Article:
Visitors to the Kenai courthouse will be greeted by a rather ominous sign of the times beginning this fall.
Just as visitors to big-city courthouses in other Alaska municipalities, everyone arriving at the main entrance in Kenai will be required to pass through a metal detectors, similar to the ones at major airports.
"They should be up and running by Oct. 1," said Doug Wooliver, administrative attorney for the state's court system based in Anchorage.
In addition to the metal detectors, the courthouse on Trading Bay Road will have contract security guards at the entryway metal detectors, will get package screening equipment and will get a new card-key system for court employees to use at all exterior doors to the building.
"Currently employees use a card key when going from room to room inside the building," Wooliver said. "We hope to incorporate the system for all external doors it will depend on the cost of the contract."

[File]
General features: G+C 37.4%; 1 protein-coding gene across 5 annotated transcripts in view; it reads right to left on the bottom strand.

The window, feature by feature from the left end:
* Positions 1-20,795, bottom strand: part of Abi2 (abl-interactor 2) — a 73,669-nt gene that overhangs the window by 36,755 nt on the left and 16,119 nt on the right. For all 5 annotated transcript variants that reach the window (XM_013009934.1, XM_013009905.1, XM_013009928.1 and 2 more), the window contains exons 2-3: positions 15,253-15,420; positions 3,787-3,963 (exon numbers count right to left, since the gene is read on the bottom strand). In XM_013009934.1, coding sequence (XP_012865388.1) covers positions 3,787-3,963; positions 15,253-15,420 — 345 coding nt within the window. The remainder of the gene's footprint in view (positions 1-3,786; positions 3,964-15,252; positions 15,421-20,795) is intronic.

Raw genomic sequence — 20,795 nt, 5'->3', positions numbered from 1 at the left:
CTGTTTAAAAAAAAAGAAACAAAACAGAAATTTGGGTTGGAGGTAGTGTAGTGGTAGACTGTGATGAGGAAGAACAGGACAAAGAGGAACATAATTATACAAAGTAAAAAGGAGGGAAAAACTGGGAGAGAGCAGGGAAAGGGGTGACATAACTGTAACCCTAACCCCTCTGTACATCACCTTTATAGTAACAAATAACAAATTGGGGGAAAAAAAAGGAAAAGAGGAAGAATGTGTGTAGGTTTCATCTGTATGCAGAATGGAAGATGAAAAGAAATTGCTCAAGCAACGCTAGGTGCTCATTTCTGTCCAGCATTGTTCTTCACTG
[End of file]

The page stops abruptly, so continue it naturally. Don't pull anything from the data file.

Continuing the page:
When asked the reason for the new security measures, Kenai Administrative Judge Harold Brown said, "I think it's just an increased awareness of the potential for someone who's angry or disappointed with the (court) system to do mischief."
He said the intent is to protect court employees as well as others who have an interest in the court.
The judge did not anticipate any delays for people entering the courthouse, but said, "We'll have to wait and see."
Wooliver said the Alaska Legislature appropriated $500,000 for security-related capital expenses at courthouses in Palmer, Juneau and Kenai, and $150,000 for operating expenses.
Of that amount, $50,000 will go to Kenai for capital equipment and $75,000 for operating expenses, including the security guard contract.
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